Tier rankings are not based on the size of the country's human trafficking problem but on the extent of each individual government's efforts to meet the TVPA's minimum standards for the elimination of human trafficking that are consistent with standards in the Palermo Protocol. Countries that are State Parties to the Palermo Protocol, therefore, should aim to meet the minimum standards in order to fulfill their commitments to the Protocol. While Tier 1 is the highest ranking, it does not mean that a country has no human trafficking problem but rather indicates that a government has increased its efforts to address its trafficking problem to the TVPA's minimum standards. Tier rankings are reassessed each year, based on the country's efforts compared to the previous year; the country may increase, decrease, or maintain its tier ranking. Countries are not compared against other countries but rather to their own efforts of the previous year. The 2021 TIP Report covers government efforts undertaken from April 1, 2020, through March 31, 2021 (for prior years, the reporting period is from April 1 to March 31). It is useful to note that the 2021 reporting period was the critical phase of the COVID-19 pandemic throughout the world. The next section discusses the general impacts of the pandemic worldwide (including within the Caribbean and African regions discussed in this chapter).


In general, the TIP Report has observed that as more people have experienced economic and social vulnerabilities from the effects of the pandemic, this has likely increased the potential likelihood of human trafficking, particularly for vulnerable and marginalized populations. (9) Some key issues that have been observed include the following: (1) survivors of trafficking faced an increased risk of potential revictimization due to financial and emotional hardships during the crisis; (2) COVID-19 mitigation efforts, such as stay-at-home orders and travel limitations, increased rates of gender-based violence and substance abuse, both of which put individuals at a higher risk of exploitation by human traffickers; (3) low-wage and migrant workers, as well as those in the informal economy, faced riskier employment conditions, including restricted movement, minimal oversight mechanisms, withheld wages, and increased debts--all indicators or flags for human trafficking; (4) traffickers targeted families experiencing financial difficulties, making false promises and fraudulent job offers to recruit their children, while other families exploited or sold their children to traffickers to financially support themselves; and (5) traffickers capitalized on the reduced capacity and shifting priorities of law enforcement, resulting in greater anonymity and impunity to pursue their crimes.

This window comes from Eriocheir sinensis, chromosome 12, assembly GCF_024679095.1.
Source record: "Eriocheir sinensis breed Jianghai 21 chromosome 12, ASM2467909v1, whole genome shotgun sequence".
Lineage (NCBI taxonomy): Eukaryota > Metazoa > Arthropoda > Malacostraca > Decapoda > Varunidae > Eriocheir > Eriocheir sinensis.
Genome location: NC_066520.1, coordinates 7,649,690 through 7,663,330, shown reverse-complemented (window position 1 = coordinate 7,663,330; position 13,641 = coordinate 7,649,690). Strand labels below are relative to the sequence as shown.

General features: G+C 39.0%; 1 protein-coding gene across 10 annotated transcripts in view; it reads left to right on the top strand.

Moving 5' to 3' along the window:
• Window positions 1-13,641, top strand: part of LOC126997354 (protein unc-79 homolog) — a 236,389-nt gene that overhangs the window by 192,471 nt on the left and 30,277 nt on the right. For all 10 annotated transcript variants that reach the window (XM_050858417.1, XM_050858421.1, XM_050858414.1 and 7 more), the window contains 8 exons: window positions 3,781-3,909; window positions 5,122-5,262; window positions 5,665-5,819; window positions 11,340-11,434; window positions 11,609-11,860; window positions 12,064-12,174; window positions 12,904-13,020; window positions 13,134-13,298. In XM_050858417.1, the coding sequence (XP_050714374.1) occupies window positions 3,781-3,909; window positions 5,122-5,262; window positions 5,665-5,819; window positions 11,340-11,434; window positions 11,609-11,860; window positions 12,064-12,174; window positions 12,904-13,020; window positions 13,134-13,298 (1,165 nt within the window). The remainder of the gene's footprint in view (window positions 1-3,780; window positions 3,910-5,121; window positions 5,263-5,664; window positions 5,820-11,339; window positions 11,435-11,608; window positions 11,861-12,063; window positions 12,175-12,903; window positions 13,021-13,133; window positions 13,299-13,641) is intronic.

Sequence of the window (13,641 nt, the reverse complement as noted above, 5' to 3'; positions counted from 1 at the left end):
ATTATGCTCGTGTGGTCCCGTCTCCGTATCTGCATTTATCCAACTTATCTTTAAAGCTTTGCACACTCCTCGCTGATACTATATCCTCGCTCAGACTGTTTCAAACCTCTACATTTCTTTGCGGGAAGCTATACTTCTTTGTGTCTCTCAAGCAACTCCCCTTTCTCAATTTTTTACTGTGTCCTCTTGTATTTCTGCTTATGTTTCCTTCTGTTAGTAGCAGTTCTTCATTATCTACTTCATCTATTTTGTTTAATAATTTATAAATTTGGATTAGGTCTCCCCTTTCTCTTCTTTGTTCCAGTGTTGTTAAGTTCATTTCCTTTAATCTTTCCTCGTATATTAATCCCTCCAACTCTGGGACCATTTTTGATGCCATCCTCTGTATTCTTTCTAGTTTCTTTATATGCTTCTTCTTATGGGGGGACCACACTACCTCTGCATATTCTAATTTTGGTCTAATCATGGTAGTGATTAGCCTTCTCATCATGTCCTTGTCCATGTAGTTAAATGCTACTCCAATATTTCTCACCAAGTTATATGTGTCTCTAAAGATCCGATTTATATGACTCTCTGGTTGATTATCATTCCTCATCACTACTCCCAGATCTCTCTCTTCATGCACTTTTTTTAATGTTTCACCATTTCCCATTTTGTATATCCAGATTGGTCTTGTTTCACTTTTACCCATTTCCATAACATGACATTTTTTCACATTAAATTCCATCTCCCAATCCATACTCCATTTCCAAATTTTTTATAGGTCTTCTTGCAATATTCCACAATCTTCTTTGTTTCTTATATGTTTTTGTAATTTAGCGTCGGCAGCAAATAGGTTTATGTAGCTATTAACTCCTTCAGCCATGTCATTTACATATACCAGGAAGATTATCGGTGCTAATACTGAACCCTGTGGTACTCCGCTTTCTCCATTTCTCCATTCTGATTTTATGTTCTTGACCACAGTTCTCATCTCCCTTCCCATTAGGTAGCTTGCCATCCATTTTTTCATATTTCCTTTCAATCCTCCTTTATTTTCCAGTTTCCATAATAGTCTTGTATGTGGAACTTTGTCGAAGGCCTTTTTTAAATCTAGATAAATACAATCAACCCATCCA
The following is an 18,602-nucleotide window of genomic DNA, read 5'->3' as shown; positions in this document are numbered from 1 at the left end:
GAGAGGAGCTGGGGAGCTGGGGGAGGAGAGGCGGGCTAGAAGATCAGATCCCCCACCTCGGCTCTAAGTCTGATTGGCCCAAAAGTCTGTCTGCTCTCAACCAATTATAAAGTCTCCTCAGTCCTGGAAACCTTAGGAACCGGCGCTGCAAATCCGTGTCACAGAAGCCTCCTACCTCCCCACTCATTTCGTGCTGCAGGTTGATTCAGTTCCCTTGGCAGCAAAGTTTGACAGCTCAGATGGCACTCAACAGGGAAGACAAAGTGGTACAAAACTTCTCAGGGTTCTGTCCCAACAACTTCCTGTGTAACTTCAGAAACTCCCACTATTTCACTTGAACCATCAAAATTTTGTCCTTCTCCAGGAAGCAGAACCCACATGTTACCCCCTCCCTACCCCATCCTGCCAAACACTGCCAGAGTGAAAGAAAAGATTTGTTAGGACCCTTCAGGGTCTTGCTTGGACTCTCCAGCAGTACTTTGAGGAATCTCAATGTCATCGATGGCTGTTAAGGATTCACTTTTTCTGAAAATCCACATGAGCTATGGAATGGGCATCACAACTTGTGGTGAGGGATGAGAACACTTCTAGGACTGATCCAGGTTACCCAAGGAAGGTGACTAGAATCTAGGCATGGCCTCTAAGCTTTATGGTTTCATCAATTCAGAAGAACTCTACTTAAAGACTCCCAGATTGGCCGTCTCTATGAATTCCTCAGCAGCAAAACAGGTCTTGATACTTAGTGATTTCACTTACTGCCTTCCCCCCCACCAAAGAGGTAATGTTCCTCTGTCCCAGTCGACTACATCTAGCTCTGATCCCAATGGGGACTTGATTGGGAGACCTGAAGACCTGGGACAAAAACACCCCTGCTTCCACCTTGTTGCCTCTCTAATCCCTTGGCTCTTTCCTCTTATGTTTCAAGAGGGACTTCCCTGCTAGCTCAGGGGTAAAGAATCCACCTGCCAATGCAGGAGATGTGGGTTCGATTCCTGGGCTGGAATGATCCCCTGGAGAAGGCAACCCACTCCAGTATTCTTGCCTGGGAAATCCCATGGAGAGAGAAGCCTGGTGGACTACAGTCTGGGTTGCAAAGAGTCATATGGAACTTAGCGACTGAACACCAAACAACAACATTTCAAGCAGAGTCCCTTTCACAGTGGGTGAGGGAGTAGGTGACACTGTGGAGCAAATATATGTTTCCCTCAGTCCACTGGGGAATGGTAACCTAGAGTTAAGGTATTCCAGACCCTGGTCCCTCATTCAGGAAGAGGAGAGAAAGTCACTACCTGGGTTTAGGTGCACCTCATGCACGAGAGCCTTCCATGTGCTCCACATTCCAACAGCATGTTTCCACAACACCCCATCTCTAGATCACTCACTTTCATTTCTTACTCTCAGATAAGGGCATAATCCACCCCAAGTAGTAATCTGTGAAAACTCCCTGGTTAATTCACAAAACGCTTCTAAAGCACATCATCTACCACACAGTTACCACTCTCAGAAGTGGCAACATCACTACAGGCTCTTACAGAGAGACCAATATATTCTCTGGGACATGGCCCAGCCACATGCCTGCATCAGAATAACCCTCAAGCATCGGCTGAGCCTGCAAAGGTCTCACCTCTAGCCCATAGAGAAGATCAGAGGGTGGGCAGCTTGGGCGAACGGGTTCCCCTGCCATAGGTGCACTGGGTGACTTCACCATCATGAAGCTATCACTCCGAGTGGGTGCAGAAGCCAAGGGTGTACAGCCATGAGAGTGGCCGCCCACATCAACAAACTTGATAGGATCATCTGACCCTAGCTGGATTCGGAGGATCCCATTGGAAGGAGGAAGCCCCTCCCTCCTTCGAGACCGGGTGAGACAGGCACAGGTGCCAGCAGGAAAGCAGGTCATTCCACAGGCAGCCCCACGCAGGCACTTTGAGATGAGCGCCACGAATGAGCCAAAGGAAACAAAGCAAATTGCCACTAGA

The COVID-19 pandemic has also impacted anti-trafficking efforts by creating pressures on competing priorities and reducing the capacity and resources for identifying, combatting, and managing cases of human trafficking across the region. (10) For example, some key items identified in the TIP Report country narratives are worth pointing out: (1) governments faced the predicament of shifting priorities to focus on growing health and economic concerns, which drew attention and resources away from anti-trafficking efforts; (2) stay-at-home orders and travel restrictions made it more difficult for frontline officials to protect individuals through proper identification and screening techniques, leaving officials to rely on victims to self-identify during the pandemic--which already rarely occurs; (3) nongovernmental organizations (NGOs) reported significant funding cuts due to COVID-19, which forced some to halt all assistance or cancel certain...